March 8, 2006

Bush ports position unchanged: W.House

By Matt Spetalnick

NEW ORLEANS (Reuters) - President George W. Bush is
sticking to his threat to veto any legislation blocking a Dubai
company from managing U.S. ports, a spokesman said, as
congressional Republicans predicted just such a bill would
easily clear a House committee on Wednesday.

"The president's position has not changed," White House
spokesman Scott McClellan told reporters traveling with Bush to
the Gulf Coast region hit by Hurricane Katrina. "We continue to
work closely with Congress. The lines of communication are

But Bush's fellow Republicans in the House showed no sign
of walking away from a confrontation.

Following a weekly meeting of House Republicans, Rep. Ray
LaHood of Illinois said an amendment to block plans by the
state-owned United Arab Emirates company Dubai Ports World to
manage terminals at six U.S. ports would easily win approval by
the House Appropriations Committee on Wednesday.

Asked by Reuters about the amendment's prospects, LaHood, a
member of the panel, moved his hand and arm to imitate an
airplane taking off.

Rep. Peter King, the New York Republican who chairs the
House Homeland Security Committee, said the amendment was still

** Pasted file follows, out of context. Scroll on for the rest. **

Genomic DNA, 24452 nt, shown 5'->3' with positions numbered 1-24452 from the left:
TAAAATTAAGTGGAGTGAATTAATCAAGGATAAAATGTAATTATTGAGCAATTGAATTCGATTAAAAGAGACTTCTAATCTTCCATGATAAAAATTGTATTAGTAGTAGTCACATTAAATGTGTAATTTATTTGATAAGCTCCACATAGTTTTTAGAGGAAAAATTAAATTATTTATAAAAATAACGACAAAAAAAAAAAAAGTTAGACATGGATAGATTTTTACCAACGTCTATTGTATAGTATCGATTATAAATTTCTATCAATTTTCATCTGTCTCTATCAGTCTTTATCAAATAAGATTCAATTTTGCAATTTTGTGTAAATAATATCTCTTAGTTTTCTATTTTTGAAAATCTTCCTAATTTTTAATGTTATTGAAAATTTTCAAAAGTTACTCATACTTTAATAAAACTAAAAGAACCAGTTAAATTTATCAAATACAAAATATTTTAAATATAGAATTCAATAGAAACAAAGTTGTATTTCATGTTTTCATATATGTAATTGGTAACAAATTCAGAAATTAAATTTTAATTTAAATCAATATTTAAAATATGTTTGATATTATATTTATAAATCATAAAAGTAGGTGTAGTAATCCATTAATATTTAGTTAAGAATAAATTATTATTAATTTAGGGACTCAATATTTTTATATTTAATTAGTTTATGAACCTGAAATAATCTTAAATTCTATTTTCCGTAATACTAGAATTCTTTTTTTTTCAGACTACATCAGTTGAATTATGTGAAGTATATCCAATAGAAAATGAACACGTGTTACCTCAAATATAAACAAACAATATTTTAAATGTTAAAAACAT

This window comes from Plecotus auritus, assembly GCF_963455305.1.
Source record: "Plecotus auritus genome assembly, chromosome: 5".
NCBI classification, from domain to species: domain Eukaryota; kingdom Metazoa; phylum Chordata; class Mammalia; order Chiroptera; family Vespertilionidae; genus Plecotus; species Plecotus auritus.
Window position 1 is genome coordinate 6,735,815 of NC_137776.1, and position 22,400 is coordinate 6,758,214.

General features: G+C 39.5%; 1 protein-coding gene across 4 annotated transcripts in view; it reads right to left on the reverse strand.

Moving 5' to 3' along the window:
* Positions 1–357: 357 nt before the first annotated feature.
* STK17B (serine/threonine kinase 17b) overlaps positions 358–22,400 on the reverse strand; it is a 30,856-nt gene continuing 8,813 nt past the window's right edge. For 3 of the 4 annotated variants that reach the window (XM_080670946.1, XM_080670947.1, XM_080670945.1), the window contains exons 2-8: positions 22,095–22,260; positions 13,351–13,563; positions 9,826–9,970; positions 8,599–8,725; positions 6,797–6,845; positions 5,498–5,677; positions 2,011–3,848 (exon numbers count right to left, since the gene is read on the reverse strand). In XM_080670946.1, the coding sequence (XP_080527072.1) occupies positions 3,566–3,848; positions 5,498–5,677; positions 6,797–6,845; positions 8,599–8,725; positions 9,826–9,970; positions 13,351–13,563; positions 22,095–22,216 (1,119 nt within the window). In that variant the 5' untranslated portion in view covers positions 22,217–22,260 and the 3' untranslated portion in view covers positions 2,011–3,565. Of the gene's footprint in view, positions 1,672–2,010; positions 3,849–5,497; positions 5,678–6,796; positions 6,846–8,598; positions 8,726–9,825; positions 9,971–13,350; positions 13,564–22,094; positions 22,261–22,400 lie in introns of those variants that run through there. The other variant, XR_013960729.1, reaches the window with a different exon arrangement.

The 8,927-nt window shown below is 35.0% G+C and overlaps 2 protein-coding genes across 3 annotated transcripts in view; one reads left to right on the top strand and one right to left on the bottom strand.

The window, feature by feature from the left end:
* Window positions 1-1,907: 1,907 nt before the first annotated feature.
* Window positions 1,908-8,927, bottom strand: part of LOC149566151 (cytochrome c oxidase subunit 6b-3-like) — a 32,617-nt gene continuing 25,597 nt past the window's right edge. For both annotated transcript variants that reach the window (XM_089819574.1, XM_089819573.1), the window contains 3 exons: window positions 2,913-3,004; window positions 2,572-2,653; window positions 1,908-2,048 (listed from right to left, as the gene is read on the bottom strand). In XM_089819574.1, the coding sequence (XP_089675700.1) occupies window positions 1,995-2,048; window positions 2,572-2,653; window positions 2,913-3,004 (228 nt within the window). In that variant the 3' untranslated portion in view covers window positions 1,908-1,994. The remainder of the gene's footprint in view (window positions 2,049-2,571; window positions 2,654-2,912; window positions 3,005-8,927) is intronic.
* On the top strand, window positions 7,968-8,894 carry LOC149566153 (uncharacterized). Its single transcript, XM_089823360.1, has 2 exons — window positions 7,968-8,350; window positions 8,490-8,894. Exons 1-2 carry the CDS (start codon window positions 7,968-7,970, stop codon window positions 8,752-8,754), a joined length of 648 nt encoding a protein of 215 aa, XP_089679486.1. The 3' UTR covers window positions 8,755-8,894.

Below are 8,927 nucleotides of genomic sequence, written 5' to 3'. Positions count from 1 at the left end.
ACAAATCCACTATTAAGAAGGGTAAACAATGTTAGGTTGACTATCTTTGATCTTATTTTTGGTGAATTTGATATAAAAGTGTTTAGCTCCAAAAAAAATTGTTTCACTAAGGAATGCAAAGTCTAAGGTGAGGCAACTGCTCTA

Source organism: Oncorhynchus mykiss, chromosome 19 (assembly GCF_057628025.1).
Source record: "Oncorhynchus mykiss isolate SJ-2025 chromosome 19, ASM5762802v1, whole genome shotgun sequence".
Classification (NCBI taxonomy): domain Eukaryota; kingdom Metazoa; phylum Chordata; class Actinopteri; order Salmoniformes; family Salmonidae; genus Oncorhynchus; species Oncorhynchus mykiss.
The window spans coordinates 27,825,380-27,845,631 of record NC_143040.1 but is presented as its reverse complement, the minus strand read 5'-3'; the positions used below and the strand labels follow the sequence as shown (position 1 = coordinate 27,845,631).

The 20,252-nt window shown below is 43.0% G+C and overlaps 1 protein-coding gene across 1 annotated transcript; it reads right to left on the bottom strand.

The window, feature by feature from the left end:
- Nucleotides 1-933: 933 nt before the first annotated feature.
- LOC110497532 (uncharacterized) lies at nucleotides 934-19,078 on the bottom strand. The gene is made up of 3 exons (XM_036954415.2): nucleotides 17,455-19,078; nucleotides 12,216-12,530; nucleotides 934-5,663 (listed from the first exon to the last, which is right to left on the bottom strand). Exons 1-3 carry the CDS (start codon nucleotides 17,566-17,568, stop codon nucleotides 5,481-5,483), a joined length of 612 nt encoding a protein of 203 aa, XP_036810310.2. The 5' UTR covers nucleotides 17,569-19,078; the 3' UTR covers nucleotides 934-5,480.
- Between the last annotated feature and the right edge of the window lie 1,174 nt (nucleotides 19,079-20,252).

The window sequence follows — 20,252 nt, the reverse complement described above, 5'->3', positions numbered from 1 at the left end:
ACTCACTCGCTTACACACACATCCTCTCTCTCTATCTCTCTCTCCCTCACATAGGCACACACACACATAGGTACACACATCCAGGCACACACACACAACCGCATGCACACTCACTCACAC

being crafted, but added that it will be written in a way to
apply just to stopping the Dubai ports deal.

A full House vote could come next week. Opponents of the
deal cite a potential security threat.

The Bush administration says such concerns are unwarranted
and that the United Arab Emirates has been a valuable ally in
fighting terrorism after the September 11 attacks.

Reflecting the political discomfort of congressional
Republicans defying Bush, Senate Majority Leader Bill Frist
refused to comment to reporters when asked about prospects in
the Senate for the House measure. On Tuesday, several senators
said they wanted to hold off making any decisions until a
45-day review period for the Dubai deal ends.

Eric Ueland said, Frist's chief of staff, said the majority
leader met on Wednesday with Treasury Secretary John Snow and
"emphasized that the administration must be informative and
transparent with members of the Senate throughout the 45-day
review process."

House Speaker Dennis Hastert of Illinois, appearing with
Frist at an event to promote congressional passage of an
anti-drug measure, would only say that he wants "to protect
Americans," when asked about the ports legislation moving
through the House with his backing.

Management of the U.S. ports was included in a $6.85
billion deal in which Dubai Ports World would take over the
global assets of Britain-based port operating company P&O.

(Additional reporting by Richard Cowan and Vicki Allen)